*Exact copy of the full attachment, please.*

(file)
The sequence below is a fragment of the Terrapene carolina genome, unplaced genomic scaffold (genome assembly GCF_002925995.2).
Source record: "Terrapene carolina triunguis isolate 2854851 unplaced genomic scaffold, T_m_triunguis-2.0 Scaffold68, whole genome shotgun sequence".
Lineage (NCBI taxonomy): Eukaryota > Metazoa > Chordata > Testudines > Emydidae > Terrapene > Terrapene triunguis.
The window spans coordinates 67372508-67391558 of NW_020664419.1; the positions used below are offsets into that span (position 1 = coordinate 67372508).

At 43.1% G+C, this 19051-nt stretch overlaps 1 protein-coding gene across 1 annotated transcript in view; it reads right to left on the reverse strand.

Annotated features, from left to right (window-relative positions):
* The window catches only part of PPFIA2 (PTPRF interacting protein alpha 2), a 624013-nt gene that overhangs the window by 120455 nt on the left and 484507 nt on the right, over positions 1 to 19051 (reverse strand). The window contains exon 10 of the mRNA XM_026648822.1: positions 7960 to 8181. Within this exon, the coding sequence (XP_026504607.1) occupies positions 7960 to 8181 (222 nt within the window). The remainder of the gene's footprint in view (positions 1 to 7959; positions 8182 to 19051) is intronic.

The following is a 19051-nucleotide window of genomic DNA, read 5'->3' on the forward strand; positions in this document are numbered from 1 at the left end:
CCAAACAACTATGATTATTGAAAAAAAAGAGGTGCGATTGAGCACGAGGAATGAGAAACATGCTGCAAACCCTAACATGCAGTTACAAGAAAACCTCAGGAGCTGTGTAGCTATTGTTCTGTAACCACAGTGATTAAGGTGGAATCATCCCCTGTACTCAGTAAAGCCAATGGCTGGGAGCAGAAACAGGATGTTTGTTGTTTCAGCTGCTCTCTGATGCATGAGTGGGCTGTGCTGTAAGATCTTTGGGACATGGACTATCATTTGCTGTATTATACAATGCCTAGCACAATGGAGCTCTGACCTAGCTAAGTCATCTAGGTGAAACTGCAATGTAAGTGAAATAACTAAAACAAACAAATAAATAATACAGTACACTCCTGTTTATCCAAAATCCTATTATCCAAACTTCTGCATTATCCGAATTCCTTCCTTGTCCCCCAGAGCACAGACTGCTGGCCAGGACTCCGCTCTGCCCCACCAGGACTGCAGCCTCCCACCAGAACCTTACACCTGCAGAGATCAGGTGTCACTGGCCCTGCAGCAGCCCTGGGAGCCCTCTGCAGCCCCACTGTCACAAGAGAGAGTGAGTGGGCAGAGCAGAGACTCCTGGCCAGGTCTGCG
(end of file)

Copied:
The sequence below is a fragment of the Terrapene carolina genome, unplaced genomic scaffold (genome assembly GCF_002925995.2).
Source record: "Terrapene carolina triunguis isolate 2854851 unplaced genomic scaffold, T_m_triunguis-2.0 Scaffold68, whole genome shotgun sequence".
Lineage (NCBI taxonomy): Eukaryota > Metazoa > Chordata > Testudines > Emydidae > Terrapene > Terrapene triunguis.
The window spans coordinates 67372508-67391558 of NW_020664419.1; the positions used below are offsets into that span (position 1 = coordinate 67372508).

At 43.1% G+C, this 19051-nt stretch overlaps 1 protein-coding gene across 1 annotated transcript in view; it reads right to left on the reverse strand.

Annotated features, from left to right (window-relative positions):
* The window catches only part of PPFIA2 (PTPRF interacting protein alpha 2), a 624013-nt gene that overhangs the window by 120455 nt on the left and 484507 nt on the right, over positions 1 to 19051 (reverse strand). The window contains exon 10 of the mRNA XM_026648822.1: positions 7960 to 8181. Within this exon, the coding sequence (XP_026504607.1) occupies positions 7960 to 8181 (222 nt within the window). The remainder of the gene's footprint in view (positions 1 to 7959; positions 8182 to 19051) is intronic.

The following is a 19051-nucleotide window of genomic DNA, read 5'->3' on the forward strand; positions in this document are numbered from 1 at the left end:
CCAAACAACTATGATTATTGAAAAAAAAGAGGTGCGATTGAGCACGAGGAATGAGAAACATGCTGCAAACCCTAACATGCAGTTACAAGAAAACCTCAGGAGCTGTGTAGCTATTGTTCTGTAACCACAGTGATTAAGGTGGAATCATCCCCTGTACTCAGTAAAGCCAATGGCTGGGAGCAGAAACAGGATGTTTGTTGTTTCAGCTGCTCTCTGATGCATGAGTGGGCTGTGCTGTAAGATCTTTGGGACATGGACTATCATTTGCTGTATTATACAATGCCTAGCACAATGGAGCTCTGACCTAGCTAAGTCATCTAGGTGAAACTGCAATGTAAGTGAAATAACTAAAACAAACAAATAAATAATACAGTACACTCCTGTTTATCCAAAATCCTATTATCCAAACTTCTGCATTATCCGAATTCCTTCCTTGTCCCCCAGAGCACAGACTGCTGGCCAGGACTCCGCTCTGCCCCACCAGGACTGCAGCCTCCCACCAGAACCTTACACCTGCAGAGATCAGGTGTCACTGGCCCTGCAGCAGCCCTGGGAGCCCTCTGCAGCCCCACTGTCACAAGAGAGAGTGAGTGGGCAGAGCAGAGACTCCTGGCCAGGTCTGCG